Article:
Divided into split narratives, this work of fiction never ceases to satiate your literary taste buds. From a 15-year-old runaway in search of freedom to an old-man capable of talking to cats, the book welcomes you in a typical Murakami style.
As the name of the book suggests, Murakami seems quite influenced by the works of the great Franz Kafka; and to see Kafkaesque elements settling down subtly well into this magical Murakami orbit is an out of the world experience.
Murakami’s ability to speak through his characters is truly an unmatched wonder. On one hand, he shows the intricacies of the human mind and emotions, through the 15-year-old runaway Kafka Tamura who while being plagued with an utterly dark Oedipus prophecy is also trying to carve a niche for himself. On the other hand, Murakami turns his back completely away from this element when it comes to the not-so-bright, easy going, cat-loving old man Nakata. This very contrast and the use of uncommon elements like talking cats, rustling forests, and roads make Haruki Murakami a writer of his own league.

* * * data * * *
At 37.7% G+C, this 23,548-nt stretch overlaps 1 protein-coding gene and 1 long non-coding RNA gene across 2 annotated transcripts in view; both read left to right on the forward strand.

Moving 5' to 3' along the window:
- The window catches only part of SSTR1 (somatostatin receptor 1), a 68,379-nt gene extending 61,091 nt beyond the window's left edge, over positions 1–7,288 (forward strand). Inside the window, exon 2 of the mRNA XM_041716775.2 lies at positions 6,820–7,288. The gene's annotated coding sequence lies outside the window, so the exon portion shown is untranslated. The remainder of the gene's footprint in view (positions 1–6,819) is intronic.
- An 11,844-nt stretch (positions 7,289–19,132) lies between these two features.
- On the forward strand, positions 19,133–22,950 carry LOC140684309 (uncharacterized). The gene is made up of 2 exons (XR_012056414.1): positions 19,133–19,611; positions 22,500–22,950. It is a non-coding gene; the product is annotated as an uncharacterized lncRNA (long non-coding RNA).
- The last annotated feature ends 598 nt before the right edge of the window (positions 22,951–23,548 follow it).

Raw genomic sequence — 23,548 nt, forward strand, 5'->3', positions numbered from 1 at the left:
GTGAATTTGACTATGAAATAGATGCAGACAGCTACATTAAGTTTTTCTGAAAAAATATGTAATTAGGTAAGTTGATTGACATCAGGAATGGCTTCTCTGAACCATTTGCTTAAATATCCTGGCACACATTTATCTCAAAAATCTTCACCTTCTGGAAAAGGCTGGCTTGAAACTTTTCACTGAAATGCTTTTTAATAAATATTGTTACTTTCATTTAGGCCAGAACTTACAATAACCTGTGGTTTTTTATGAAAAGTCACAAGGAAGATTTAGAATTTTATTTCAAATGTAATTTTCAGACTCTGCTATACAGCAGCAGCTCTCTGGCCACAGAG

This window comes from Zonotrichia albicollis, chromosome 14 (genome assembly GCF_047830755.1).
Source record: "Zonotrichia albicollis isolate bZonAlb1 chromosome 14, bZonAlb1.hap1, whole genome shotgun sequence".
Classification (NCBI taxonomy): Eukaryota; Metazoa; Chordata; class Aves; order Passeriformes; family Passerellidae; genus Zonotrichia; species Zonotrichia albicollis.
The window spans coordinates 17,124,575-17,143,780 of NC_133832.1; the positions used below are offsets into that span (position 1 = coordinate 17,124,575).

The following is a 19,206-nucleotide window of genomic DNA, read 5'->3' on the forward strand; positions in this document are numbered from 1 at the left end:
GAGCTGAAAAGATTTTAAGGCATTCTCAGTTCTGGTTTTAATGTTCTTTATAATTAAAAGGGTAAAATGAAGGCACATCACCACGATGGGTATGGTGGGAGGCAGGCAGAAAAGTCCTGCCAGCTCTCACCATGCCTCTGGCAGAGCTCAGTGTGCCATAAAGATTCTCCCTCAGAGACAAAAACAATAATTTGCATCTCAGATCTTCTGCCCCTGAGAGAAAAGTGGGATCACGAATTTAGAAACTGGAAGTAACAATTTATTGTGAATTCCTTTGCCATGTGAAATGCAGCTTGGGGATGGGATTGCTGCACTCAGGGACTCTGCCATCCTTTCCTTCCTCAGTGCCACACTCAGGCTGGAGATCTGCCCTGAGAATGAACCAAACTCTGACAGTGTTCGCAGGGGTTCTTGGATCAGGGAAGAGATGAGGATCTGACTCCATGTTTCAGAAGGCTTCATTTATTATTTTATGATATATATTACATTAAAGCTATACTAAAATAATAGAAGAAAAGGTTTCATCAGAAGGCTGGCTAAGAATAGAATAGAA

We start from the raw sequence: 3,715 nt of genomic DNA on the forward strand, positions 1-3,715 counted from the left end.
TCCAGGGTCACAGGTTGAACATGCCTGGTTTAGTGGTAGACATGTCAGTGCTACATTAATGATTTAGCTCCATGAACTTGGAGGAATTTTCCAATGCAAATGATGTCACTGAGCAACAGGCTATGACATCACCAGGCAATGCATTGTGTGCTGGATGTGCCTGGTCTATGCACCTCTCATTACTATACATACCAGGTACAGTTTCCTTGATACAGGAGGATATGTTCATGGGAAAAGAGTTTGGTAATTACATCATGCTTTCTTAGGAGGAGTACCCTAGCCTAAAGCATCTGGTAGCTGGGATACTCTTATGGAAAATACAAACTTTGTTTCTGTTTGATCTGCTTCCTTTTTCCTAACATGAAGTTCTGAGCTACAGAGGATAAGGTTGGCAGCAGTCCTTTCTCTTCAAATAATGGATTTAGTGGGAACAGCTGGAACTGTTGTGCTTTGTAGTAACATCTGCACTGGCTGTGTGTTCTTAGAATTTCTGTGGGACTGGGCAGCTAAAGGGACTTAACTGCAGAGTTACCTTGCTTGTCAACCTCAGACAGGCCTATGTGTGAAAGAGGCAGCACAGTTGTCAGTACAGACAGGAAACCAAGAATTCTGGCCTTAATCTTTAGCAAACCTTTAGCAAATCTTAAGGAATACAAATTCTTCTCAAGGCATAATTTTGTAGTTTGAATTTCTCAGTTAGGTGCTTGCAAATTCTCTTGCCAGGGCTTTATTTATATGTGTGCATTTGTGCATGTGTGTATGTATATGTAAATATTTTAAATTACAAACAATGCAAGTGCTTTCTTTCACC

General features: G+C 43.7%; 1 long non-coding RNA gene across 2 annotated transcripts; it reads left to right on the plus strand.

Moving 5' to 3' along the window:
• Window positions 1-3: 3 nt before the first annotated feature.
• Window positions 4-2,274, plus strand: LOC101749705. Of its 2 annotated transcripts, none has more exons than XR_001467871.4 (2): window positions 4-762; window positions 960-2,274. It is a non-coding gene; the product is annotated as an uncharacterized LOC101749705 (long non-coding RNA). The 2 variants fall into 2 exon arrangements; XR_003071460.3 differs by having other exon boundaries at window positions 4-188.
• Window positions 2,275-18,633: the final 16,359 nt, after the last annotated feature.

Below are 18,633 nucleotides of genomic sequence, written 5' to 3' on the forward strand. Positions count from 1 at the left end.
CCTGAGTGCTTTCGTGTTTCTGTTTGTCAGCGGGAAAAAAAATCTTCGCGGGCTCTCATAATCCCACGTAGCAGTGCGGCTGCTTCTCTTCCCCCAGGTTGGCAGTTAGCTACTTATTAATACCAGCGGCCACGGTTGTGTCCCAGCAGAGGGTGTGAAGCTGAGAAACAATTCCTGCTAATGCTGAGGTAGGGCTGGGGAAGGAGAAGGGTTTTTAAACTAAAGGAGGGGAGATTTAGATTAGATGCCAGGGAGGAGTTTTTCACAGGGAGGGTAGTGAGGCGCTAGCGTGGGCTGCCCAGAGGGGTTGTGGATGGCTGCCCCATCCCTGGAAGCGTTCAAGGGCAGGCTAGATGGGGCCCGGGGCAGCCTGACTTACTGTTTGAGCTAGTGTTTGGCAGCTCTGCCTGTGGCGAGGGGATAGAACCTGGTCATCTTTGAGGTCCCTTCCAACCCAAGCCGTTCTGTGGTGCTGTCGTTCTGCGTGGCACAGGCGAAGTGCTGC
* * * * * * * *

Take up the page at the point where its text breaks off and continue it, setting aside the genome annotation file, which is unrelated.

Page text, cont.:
Murakami also seems obsessed with projecting himself into his works with authority, his philosophical commentaries or his love for Beethoven’s life and work are just two of the many examples which he constantly makes references to.
The only drawback which I felt was the repetition and the predictable use of elements. Having said that, the book is a nourishing source of food for thought which the reader must indulge in.
Rating: 4 out of 5